You are here: Home / Database / Publication and reports / Economic motivation for raising coastal flood defenses in Europe
Publications and Reports

Economic motivation for raising coastal flood defenses in Europe


Extreme sea levels (ESLs) in Europe could rise by as much as one metre or more by the end of this century due to climate change. This poses significant challenges to safeguard coastal communities. This study presents a comprehensive analysis of economically efficient protection scenarios along Europe’s coastlines during the present century. A probabilistic framework was employed that integrates dynamic simulations of all ESL components and flood inundation, impact modelling and a cost-benefit analysis of raising dykes. Results indicate that at least 83% of flood damages in Europe could be avoided by elevating dykes in an economically efficient way along 23.7%-32.1% of Europe’s coastline, specifically where high value conurbations exist. The European mean benefit to cost ratio of the investments varies from 8.3 to 14.9 while at country level this ranges between 1.6 and 34.3, with higher efficiencies for a scenario with high-end greenhouse gas emissions and strong socio-economic growth.

The coastal flood risk analysis was based on the model LISCOAST (large-scale integrated sea-level and coastal assessment tool) developed by the Joint Research Centre of the European Commission. The modular framework has been developed to assess weather-related impacts in coastal areas in present and future climates. It combines state-of-the-art large-scale modelling tools and datasets to quantify hazard, exposure and vulnerability and compute consequent risks. The modelling framework was further extended to evaluate costs and benefits of heightening dyke heights and find the optimal adaptation design based on maximizing the net present value. Present and future extreme sea levels along Europe’s coastlines are based on state-of-the art projections of sea level rise, waves, storm surges and tides for a high emissions (RCP8.5) and moderate emissions (RCP4.5).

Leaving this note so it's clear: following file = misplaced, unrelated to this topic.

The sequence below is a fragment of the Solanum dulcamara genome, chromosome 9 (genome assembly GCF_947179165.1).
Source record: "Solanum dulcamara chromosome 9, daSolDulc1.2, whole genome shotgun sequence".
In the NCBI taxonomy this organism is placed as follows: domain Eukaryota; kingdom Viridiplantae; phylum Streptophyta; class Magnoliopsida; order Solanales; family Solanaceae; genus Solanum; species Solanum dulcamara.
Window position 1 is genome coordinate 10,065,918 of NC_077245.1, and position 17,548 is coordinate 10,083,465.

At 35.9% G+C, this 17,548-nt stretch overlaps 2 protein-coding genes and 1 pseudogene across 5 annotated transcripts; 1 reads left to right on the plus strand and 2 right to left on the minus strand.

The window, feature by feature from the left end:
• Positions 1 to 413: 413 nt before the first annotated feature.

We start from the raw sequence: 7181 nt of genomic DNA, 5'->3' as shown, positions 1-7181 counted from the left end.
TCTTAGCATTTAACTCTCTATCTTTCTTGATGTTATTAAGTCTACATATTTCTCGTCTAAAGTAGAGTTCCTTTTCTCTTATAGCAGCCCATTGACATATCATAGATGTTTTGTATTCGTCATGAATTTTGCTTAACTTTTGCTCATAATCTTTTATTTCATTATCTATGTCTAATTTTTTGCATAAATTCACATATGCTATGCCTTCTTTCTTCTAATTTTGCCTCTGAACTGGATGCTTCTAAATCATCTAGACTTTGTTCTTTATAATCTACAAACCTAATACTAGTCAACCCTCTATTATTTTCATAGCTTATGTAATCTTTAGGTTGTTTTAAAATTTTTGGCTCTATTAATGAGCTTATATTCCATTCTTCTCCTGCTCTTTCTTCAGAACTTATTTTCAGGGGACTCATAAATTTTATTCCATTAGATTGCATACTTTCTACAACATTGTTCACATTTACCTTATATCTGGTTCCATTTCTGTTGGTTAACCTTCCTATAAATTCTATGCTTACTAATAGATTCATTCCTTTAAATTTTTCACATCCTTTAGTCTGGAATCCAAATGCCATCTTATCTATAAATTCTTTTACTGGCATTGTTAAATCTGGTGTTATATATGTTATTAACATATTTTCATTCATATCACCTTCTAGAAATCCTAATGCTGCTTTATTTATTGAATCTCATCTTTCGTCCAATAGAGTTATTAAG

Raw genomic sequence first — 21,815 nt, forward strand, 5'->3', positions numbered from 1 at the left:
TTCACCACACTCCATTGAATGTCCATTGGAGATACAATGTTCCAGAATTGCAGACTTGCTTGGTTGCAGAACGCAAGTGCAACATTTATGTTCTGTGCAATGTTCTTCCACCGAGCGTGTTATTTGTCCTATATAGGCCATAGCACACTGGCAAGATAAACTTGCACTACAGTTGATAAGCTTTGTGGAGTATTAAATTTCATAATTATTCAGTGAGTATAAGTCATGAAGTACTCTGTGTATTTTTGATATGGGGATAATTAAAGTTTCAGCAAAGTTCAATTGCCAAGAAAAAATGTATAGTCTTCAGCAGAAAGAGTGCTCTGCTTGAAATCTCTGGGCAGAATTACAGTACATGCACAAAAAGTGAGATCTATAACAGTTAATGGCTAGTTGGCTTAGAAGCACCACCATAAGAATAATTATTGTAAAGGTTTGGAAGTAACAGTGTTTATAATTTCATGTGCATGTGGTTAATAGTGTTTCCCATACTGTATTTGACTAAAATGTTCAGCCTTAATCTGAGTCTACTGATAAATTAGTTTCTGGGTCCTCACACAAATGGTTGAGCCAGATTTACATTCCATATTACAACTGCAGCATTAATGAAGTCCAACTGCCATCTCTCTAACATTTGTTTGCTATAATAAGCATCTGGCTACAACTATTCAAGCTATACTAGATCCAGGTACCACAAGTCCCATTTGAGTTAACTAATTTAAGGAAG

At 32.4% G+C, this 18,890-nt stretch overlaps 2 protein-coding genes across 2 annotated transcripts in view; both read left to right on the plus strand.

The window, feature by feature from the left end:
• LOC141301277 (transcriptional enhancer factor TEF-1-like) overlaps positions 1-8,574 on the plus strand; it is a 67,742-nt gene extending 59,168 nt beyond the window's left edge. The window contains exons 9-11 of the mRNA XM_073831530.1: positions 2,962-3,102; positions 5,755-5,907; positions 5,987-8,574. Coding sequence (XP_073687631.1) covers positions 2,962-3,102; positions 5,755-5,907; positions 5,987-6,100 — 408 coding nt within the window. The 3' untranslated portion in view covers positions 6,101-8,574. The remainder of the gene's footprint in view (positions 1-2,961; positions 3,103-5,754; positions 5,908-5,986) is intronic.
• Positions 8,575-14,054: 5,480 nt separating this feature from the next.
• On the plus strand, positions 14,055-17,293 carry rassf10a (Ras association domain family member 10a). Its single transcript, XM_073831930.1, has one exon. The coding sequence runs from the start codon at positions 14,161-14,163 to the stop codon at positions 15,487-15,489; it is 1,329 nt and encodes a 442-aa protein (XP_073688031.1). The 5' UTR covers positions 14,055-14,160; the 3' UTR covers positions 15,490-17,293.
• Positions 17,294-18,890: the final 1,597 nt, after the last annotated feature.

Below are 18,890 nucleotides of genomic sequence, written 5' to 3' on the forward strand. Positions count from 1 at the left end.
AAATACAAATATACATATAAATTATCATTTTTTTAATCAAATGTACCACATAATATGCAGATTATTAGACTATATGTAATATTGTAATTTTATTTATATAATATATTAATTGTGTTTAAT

Reference information

Joint Research Centre

Published in Climate ADAPT Jul 13 2020   -   Last Modified in Climate ADAPT Jul 13 2020

Document Actions